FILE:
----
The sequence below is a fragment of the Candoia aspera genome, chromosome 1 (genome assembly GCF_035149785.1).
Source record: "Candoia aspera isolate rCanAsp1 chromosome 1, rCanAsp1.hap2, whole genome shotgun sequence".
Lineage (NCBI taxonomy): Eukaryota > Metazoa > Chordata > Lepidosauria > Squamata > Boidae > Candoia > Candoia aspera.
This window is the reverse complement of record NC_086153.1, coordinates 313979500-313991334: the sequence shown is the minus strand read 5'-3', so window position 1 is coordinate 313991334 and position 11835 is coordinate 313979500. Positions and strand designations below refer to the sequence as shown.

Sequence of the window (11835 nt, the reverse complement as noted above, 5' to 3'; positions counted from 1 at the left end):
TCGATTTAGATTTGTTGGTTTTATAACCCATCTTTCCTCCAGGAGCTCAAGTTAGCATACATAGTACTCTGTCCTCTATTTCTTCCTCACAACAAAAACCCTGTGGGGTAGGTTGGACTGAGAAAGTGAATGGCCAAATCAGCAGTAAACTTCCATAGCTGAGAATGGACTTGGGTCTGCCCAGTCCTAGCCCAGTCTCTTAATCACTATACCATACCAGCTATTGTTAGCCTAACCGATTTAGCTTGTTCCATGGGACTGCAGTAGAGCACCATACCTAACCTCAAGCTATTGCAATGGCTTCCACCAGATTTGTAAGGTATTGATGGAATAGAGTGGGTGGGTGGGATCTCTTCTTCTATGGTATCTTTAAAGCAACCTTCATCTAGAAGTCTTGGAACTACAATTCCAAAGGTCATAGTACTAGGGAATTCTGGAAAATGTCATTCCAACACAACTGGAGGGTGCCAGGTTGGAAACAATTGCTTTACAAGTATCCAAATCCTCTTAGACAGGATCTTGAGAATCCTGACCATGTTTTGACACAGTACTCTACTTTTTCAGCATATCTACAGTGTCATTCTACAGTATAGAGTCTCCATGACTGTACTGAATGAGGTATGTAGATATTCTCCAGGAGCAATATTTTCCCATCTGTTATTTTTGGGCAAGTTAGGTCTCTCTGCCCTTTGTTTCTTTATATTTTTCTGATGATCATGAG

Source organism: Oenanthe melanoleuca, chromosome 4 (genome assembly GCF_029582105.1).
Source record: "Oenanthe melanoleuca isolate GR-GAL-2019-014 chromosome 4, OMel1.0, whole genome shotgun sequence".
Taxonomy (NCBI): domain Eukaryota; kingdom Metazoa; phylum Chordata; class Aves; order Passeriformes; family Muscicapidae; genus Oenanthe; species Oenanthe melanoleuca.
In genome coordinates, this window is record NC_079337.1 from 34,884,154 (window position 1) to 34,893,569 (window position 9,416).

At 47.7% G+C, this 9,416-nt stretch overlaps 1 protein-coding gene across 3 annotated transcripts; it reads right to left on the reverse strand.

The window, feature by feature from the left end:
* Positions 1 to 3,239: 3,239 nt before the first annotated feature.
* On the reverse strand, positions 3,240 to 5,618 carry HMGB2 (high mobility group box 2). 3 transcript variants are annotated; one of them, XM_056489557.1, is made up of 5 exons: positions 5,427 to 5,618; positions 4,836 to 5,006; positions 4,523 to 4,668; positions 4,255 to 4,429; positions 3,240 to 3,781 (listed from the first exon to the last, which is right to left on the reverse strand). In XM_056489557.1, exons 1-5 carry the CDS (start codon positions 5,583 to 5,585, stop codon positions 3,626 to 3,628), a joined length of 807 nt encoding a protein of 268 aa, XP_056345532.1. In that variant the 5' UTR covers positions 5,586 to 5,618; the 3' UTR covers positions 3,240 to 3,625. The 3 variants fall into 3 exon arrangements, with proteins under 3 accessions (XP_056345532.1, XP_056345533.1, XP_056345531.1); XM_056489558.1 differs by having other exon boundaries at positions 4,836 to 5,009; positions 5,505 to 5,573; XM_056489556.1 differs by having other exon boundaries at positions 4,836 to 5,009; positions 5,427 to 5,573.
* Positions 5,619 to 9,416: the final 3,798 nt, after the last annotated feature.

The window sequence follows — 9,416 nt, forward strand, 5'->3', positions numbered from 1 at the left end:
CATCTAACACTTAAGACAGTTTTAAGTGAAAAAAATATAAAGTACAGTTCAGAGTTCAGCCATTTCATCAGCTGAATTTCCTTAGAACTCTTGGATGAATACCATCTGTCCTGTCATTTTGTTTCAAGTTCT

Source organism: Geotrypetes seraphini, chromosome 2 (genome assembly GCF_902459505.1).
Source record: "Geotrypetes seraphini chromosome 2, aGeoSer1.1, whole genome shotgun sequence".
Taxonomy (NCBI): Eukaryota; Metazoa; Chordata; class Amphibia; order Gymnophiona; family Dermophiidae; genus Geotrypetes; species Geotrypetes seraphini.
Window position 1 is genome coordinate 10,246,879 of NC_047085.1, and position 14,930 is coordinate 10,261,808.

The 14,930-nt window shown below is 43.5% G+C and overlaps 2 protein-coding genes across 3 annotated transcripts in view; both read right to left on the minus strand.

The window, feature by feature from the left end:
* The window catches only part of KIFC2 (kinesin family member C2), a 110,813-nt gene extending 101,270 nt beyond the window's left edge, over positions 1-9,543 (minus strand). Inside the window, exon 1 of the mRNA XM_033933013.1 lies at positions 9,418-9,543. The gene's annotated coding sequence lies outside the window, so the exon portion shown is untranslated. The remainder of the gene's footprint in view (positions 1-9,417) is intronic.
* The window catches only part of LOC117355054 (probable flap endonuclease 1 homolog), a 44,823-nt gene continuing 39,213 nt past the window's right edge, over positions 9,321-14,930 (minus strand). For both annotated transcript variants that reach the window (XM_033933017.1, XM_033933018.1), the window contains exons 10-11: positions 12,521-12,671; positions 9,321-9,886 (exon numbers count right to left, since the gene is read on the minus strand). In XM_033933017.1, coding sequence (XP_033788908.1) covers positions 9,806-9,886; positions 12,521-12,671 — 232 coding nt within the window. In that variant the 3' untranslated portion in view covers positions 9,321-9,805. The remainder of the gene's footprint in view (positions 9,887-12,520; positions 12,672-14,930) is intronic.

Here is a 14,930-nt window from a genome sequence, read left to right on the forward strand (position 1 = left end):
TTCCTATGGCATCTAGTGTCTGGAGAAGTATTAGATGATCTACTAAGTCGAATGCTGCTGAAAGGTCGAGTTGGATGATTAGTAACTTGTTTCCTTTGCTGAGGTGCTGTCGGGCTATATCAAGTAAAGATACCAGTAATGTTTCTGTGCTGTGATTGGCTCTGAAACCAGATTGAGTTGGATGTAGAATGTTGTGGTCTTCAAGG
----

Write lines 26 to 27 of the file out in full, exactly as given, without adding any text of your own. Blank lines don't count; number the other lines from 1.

Here is a 14,930-nt window from a genome sequence, read left to right on the forward strand (position 1 = left end):
TTCCTATGGCATCTAGTGTCTGGAGAAGTATTAGATGATCTACTAAGTCGAATGCTGCTGAAAGGTCGAGTTGGATGATTAGTAACTTGTTTCCTTTGCTGAGGTGCTGTCGGGCTATATCAAGTAAAGATACCAGTAATGTTTCTGTGCTGTGATTGGCTCTGAAACCAGATTGAGTTGGATGTAGAATGTTGTGGTCTTCAAGG